Few studies focus on the modes of knowledge transmission (or concealment), or the trends of continuity or change from the Ancient to the Late Antique worlds.
In Antiquity, knowledge was cherished as a scarce good, cultivated through the close teacher-student relationship and often preserved in the closed circle of the initated. From Assyrian and Babylonian cuneiform texts to a Shi'ite Islamic tradition, this volume explores how and why knowledge was shared or concealed by diverse communities in a range of Ancient and Late Antique cultural contexts. From caves by the Dead Sea to Alexandria, both normative and heterodox approaches to knowledge in Jewish, Christian and Muslim communities are explored. Biblical and qur'anic passages, as well as gnostic, rabbinic and esoteric Islamic approaches are discussed.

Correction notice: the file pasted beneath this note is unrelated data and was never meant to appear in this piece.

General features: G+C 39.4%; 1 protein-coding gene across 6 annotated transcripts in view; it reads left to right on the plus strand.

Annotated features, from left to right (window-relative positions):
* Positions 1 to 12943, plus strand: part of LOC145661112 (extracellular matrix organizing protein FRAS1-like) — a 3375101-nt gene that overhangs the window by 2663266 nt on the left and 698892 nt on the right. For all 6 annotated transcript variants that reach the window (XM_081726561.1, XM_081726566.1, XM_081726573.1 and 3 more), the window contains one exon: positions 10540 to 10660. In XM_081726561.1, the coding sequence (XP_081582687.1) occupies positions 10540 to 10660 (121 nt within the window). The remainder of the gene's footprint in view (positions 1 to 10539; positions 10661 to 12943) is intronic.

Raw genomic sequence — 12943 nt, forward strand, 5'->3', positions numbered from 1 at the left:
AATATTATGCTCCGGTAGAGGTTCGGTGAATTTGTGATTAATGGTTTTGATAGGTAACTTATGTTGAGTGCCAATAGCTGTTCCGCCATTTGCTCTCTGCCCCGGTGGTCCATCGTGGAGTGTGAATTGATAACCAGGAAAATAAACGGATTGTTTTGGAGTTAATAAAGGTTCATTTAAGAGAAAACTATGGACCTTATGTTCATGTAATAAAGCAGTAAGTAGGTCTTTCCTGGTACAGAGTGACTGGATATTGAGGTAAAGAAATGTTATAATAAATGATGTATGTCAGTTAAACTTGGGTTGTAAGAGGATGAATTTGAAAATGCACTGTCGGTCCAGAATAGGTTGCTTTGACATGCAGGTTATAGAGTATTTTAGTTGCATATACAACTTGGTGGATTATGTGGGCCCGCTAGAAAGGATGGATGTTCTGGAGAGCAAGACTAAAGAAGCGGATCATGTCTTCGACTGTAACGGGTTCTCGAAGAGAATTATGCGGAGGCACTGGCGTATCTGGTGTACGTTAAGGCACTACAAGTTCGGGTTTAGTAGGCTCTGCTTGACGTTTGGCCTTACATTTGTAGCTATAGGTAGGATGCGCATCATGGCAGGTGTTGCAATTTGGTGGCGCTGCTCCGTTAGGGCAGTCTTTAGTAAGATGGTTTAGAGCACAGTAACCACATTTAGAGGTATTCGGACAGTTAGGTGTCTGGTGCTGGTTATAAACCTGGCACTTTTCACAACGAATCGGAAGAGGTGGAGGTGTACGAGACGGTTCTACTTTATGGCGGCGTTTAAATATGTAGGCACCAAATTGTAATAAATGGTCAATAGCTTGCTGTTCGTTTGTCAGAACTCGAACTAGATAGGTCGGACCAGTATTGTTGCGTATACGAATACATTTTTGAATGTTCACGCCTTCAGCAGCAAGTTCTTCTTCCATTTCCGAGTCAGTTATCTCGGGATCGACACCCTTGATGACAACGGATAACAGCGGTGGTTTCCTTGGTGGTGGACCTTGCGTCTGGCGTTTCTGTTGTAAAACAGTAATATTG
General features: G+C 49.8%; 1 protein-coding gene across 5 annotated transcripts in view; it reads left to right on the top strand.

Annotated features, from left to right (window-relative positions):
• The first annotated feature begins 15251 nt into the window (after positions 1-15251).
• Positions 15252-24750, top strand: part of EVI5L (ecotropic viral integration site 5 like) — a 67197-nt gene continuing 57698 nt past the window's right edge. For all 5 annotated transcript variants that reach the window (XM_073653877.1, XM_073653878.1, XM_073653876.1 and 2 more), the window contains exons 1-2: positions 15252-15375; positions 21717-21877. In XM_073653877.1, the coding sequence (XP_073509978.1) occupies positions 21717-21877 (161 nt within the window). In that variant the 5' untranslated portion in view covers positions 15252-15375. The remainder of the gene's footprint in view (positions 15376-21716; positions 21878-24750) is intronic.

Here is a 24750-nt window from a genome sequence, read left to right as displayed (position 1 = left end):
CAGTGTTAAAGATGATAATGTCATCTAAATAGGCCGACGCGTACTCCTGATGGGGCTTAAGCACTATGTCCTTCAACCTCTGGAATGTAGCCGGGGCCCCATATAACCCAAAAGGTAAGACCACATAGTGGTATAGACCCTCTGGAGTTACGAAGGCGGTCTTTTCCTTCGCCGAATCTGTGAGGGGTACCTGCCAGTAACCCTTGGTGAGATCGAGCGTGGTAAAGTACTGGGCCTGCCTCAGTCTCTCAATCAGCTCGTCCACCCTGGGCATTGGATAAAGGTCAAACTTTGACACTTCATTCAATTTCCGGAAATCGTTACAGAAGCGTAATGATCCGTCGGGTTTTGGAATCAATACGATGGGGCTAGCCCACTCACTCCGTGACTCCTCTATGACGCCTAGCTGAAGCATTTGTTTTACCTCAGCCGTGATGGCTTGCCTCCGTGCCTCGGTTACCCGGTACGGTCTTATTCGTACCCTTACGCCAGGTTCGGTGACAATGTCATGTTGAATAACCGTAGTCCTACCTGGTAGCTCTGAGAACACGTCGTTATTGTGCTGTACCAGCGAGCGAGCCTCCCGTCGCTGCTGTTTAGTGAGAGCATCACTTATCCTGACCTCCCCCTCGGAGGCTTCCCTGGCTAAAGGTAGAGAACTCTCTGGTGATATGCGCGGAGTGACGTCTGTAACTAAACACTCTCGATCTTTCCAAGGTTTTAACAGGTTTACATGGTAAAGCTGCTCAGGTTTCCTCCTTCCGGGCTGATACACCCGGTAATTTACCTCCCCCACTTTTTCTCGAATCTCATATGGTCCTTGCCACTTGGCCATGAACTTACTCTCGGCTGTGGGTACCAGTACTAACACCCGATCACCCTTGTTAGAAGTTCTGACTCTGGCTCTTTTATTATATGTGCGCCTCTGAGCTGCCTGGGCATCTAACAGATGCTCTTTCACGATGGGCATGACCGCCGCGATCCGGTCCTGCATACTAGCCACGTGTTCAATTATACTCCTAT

In this volume, a range of scholars from Assyrian studies to Jewish, Christian and Islamic studies examine diverse approaches to, and modes of, knowledge transmission and concealment, shedding new light on both the interconnectedness, as well as the unique aspects, of the monotheistic faiths, and their relationship to the ancient civilisations of the Fertile Crescent.